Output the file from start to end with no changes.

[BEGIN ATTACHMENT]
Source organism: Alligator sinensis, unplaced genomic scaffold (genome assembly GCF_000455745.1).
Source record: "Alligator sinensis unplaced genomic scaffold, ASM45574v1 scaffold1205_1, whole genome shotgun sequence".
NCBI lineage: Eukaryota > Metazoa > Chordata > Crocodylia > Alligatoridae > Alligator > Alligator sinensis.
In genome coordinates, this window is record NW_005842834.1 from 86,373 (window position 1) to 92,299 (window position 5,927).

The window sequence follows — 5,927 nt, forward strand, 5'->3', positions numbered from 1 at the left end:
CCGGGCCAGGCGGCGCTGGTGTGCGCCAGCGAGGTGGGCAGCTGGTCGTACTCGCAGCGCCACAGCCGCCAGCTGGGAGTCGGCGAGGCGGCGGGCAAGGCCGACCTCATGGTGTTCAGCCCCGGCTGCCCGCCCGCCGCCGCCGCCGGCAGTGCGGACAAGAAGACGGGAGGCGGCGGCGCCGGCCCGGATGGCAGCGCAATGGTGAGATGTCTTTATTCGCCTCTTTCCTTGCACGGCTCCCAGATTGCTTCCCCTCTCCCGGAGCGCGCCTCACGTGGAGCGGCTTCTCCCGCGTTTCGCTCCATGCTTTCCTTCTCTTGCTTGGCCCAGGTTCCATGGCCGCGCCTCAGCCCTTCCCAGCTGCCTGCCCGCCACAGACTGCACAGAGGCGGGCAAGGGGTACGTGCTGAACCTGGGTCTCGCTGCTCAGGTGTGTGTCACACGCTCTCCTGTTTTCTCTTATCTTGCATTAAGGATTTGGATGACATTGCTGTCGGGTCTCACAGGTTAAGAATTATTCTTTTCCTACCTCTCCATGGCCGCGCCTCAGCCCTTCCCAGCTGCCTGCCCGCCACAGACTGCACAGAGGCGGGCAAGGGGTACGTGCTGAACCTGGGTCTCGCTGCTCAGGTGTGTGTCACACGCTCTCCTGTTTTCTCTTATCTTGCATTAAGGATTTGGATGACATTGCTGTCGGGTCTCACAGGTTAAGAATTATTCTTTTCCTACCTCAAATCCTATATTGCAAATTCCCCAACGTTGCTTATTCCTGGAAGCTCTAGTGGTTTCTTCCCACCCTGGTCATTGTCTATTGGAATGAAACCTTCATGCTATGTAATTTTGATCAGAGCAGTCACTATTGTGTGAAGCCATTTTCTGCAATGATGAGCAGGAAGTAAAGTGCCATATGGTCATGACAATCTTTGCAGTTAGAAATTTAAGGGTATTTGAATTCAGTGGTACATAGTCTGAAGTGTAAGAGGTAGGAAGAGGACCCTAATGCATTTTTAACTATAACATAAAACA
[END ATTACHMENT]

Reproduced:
Source organism: Alligator sinensis, unplaced genomic scaffold (genome assembly GCF_000455745.1).
Source record: "Alligator sinensis unplaced genomic scaffold, ASM45574v1 scaffold1205_1, whole genome shotgun sequence".
NCBI lineage: Eukaryota > Metazoa > Chordata > Crocodylia > Alligatoridae > Alligator > Alligator sinensis.
In genome coordinates, this window is record NW_005842834.1 from 86,373 (window position 1) to 92,299 (window position 5,927).

The window sequence follows — 5,927 nt, forward strand, 5'->3', positions numbered from 1 at the left end:
CCGGGCCAGGCGGCGCTGGTGTGCGCCAGCGAGGTGGGCAGCTGGTCGTACTCGCAGCGCCACAGCCGCCAGCTGGGAGTCGGCGAGGCGGCGGGCAAGGCCGACCTCATGGTGTTCAGCCCCGGCTGCCCGCCCGCCGCCGCCGCCGGCAGTGCGGACAAGAAGACGGGAGGCGGCGGCGCCGGCCCGGATGGCAGCGCAATGGTGAGATGTCTTTATTCGCCTCTTTCCTTGCACGGCTCCCAGATTGCTTCCCCTCTCCCGGAGCGCGCCTCACGTGGAGCGGCTTCTCCCGCGTTTCGCTCCATGCTTTCCTTCTCTTGCTTGGCCCAGGTTCCATGGCCGCGCCTCAGCCCTTCCCAGCTGCCTGCCCGCCACAGACTGCACAGAGGCGGGCAAGGGGTACGTGCTGAACCTGGGTCTCGCTGCTCAGGTGTGTGTCACACGCTCTCCTGTTTTCTCTTATCTTGCATTAAGGATTTGGATGACATTGCTGTCGGGTCTCACAGGTTAAGAATTATTCTTTTCCTACCTCTCCATGGCCGCGCCTCAGCCCTTCCCAGCTGCCTGCCCGCCACAGACTGCACAGAGGCGGGCAAGGGGTACGTGCTGAACCTGGGTCTCGCTGCTCAGGTGTGTGTCACACGCTCTCCTGTTTTCTCTTATCTTGCATTAAGGATTTGGATGACATTGCTGTCGGGTCTCACAGGTTAAGAATTATTCTTTTCCTACCTCAAATCCTATATTGCAAATTCCCCAACGTTGCTTATTCCTGGAAGCTCTAGTGGTTTCTTCCCACCCTGGTCATTGTCTATTGGAATGAAACCTTCATGCTATGTAATTTTGATCAGAGCAGTCACTATTGTGTGAAGCCATTTTCTGCAATGATGAGCAGGAAGTAAAGTGCCATATGGTCATGACAATCTTTGCAGTTAGAAATTTAAGGGTATTTGAATTCAGTGGTACATAGTCTGAAGTGTAAGAGGTAGGAAGAGGACCCTAATGCATTTTTAACTATAACATAAAACA